Dr. Conrad Gubera: My son, Chip. He was in junior high school or maybe even before, the sixth grade … and he was always involved in horror movies. One time we sat together when he was a little boy and watched a movie called “Motel Hell.” It was awful, about zombies coming out of the ground, but he had the most acute interest in it. He must have been 6 or 7. And when he was in high school he was really into “Friday the 13th” and you know … Freddy Krueger, “Nightmare on Elm Street,” 1, 2, 3, 4, 5, 6 versions, what have you, and other lesser known films.

And I was like why, are you perverted? And he said ‘No, I just like the production of them. I’m very interested in how they make blood’ … he even listed a number of technicalities like lights and shadows, camera angles and the way bodies fall, and the way they come out of the ground and all that. And I looked at him in sheer amazement. This is a junior high school kid telling me all this. I had never saw it or had any appreciation for it.

So I began looking at horror films in a little bit different way. Forget what’s actually going on and look, for instance, behind the scenes so to speak. And I’ll be damned if he hadn’t enlightened me … I can see this, it’s just an art form. It’s a different art form, but it’s an art form in and of itself.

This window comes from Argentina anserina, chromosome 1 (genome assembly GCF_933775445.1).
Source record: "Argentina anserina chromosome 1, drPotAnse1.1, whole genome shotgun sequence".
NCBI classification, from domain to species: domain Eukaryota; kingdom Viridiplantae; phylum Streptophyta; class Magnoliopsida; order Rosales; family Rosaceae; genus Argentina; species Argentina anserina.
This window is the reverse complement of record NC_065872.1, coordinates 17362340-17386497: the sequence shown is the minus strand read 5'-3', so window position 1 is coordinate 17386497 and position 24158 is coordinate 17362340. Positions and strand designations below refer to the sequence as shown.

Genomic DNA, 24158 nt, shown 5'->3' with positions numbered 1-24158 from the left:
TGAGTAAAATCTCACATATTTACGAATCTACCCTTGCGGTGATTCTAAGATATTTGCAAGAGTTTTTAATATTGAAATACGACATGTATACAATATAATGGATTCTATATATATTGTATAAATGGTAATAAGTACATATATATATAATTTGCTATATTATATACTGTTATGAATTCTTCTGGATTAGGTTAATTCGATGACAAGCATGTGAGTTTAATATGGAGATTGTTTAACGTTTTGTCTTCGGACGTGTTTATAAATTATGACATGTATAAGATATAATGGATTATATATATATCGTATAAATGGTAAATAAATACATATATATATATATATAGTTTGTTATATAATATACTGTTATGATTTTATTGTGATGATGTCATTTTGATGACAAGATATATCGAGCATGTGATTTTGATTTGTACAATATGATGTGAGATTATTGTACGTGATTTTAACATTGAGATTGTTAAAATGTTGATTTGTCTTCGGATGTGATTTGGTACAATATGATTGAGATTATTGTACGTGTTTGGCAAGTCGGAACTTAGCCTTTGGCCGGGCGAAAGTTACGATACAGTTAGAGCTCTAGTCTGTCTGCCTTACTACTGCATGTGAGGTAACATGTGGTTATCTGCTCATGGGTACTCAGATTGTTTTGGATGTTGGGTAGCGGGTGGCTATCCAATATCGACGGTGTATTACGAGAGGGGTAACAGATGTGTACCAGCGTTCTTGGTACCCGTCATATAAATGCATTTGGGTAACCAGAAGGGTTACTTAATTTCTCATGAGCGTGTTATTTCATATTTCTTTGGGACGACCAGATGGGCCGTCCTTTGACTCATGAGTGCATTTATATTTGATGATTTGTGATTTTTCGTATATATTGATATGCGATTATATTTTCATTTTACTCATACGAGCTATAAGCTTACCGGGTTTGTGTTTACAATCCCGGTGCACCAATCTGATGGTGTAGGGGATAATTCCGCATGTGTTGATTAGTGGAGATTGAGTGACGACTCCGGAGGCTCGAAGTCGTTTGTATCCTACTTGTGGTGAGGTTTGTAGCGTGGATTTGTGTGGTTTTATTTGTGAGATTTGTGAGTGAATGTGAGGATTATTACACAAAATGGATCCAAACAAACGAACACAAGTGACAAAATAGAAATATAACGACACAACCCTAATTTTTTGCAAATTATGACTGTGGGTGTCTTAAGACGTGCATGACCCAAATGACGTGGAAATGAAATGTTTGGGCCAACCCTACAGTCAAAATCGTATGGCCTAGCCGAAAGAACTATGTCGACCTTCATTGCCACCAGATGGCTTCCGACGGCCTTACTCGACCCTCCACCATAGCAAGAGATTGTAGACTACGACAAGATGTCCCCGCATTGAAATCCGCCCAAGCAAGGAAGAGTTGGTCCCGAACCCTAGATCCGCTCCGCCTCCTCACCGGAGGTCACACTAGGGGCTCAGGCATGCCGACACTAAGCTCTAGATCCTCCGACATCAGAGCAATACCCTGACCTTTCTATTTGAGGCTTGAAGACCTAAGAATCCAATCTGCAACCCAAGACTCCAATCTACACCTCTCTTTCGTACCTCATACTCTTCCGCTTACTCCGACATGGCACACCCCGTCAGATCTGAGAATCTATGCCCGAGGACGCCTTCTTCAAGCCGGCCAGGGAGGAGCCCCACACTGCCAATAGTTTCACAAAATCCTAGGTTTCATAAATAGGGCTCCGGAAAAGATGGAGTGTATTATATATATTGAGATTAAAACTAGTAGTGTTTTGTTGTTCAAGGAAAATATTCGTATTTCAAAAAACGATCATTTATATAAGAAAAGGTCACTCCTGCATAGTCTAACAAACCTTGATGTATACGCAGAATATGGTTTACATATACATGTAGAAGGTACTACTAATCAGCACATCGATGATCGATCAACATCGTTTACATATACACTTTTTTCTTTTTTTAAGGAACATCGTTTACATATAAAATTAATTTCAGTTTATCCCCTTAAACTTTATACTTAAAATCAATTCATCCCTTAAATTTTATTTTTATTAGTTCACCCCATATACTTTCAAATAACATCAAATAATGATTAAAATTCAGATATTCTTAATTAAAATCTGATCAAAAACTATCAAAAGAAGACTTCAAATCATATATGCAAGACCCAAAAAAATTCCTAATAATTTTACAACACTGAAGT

Host: I asked Dr. Gubera about what it’s like to play a role in front of the camera in his son’s films.

Dr. Conrad Gubera: It’s fun working for your son. When he tells you, when he cracks the whip in front of about two dozen people that are on the set, you know, crew members and so forth, handling the beams and the microphones and the lights and the cameras, and so forth …

When you screw up, he lets you know, he says “Professor, don’t do that.” He never calls me dad, which is good, I thought that’s pretty cool. He never says “Dad!” No, he says “Professor” you know … he gets that tone in his voice like my older sister used to say and I thought uh-oh.

It’s a lot of fun, for instance, just to watch him handle two dozen people at work. He has a clear idea in his mind what he wants from me, what he wants from them and what the outcome’s going to be.

I’m a pretty quick learner. I pretty much realize what he wants to do and then I add my own little things as far as the character is concerned. It’s fun.

Host: He said Chip is already at work on a new project, which will be a horror flick with psychic undertones set in a house in Columbia, Mo. He’ll most likely have a role in that film, as well. Like Howie, Dr. Gubera has his own thoughts on the enduring popularity of horror films.

Dr. Conrad Gubera: I kind of think that we put ourselves into the imagination and empower ourselves by the horror film. It’s good for a couple hours or however long the film lasts and get back to reality.

Host: And that’s it for this episode of MOSOunds. Thanks for listening, and we’ll be back soon with more stories from Lion Country.